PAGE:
Where’s Ace Ventura when he’s needed?
A pair of teenagers on Monday lured a Pet World cashier into a backroom with questions about kittens while a third boy made off with an 18-inch baby alligator.
It was a caiman, to be precise - an alligator-like creature with hands like a monkey’s - that can grow to 5 feet and snap a man’s wrist in its jaws.
Phil Rayburn, owner of the Government Way store, worries the exotic cold-blooded animal won’t make it through an Idaho winter. If it does, Rayburn said, then he’ll fear for the thief.
“It’s not a pet for everybody,” Rayburn said. “It has to be in temperature of 80 degrees and kept in a moist environment with heated water. And it has the potential for some very serious bite.”
Cyndi Foti, owner of Critters N Crafts, said caiman are “very aggressive. They never, ever tame down. They’re usually bought by people real knowledgeable about reptiles.”
Why would someone lift a little lizard?
“Because he didn’t want to pay for it?” speculated a frustrated Rayburn.
Actually, animal theft from Panhandle pet stores isn’t that infrequent. And store owners say it’s on the rise.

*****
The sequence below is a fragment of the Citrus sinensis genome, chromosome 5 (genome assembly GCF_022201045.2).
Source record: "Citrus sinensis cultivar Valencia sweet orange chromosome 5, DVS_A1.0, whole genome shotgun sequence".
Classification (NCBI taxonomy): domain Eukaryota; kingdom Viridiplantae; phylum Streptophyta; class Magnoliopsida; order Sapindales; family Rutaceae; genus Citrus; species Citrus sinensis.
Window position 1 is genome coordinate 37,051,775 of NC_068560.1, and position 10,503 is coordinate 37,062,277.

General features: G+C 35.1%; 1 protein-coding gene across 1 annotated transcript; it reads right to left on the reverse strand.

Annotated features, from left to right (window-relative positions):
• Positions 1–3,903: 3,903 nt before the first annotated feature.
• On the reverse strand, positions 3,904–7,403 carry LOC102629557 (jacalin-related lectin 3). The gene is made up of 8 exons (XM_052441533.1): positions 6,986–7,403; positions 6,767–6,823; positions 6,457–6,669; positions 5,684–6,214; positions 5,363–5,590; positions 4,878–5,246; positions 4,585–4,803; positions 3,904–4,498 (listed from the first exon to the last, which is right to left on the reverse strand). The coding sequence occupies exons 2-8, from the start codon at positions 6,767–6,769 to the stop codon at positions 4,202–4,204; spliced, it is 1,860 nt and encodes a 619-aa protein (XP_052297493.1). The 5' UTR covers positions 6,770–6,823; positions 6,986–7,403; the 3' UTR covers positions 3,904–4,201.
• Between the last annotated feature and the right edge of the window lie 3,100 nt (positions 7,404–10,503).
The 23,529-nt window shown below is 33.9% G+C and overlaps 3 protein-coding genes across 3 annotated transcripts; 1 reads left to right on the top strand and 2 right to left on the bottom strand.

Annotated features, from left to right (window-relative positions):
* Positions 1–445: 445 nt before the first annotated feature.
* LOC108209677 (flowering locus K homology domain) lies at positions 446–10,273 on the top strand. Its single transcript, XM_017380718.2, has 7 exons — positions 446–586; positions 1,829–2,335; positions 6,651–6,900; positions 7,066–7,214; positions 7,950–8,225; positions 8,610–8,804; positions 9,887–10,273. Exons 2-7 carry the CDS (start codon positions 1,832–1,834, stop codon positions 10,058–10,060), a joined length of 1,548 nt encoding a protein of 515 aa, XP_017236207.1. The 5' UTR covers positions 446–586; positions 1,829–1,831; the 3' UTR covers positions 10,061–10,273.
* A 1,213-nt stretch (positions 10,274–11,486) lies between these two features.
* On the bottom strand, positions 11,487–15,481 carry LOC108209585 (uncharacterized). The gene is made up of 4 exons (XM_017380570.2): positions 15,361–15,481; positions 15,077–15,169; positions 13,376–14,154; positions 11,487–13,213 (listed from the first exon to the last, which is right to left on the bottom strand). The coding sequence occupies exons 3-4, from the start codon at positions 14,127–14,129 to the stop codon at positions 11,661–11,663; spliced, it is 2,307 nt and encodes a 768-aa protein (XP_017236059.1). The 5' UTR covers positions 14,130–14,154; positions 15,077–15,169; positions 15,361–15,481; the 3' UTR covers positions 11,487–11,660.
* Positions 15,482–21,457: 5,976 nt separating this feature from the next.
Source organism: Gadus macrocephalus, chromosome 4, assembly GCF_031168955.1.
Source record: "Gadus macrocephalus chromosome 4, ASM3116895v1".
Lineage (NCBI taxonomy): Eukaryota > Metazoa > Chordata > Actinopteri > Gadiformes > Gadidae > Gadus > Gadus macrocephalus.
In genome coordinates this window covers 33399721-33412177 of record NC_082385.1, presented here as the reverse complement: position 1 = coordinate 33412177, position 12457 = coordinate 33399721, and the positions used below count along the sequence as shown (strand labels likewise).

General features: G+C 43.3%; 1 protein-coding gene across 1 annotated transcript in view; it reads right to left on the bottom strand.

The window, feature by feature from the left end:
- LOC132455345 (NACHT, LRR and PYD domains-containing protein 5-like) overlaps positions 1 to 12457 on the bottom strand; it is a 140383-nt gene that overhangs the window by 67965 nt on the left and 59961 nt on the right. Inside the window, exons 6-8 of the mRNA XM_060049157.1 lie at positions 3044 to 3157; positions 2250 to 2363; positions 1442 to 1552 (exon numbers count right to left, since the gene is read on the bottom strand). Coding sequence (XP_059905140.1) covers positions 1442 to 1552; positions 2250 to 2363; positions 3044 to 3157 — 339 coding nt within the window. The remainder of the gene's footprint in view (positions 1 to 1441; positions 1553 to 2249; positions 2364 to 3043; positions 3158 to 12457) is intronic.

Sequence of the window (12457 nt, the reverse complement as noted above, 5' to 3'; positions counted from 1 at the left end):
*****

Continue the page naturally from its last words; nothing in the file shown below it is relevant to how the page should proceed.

“Oh they’ll take anything,” said Foti said. “We had a red-tailed boa constrictor ripped off. A ferret got stolen. We had a two-day old guinea pig taken - that mad me mad. You can turn your back and a puppy will be gone.”
Pet shop owners agree on the most commonly stolen animals: Reptiles.
Six months ago, Rayburn lost a chameleon to a quick-fingered fiend. Edamae Davis, owner of Tony’s Pet Center, recently had a python pilfered.
“You would think it’d be parrots,” said one snake and lizard wholesaler. “At least they’re worth more than some cold-blooded creature.”
But snakes are quiet when handled and fit neatly in a pocket, experts said. Besides, most of the thieves are young men and there’s “a boys’ fascination with reptiles,” Davis said.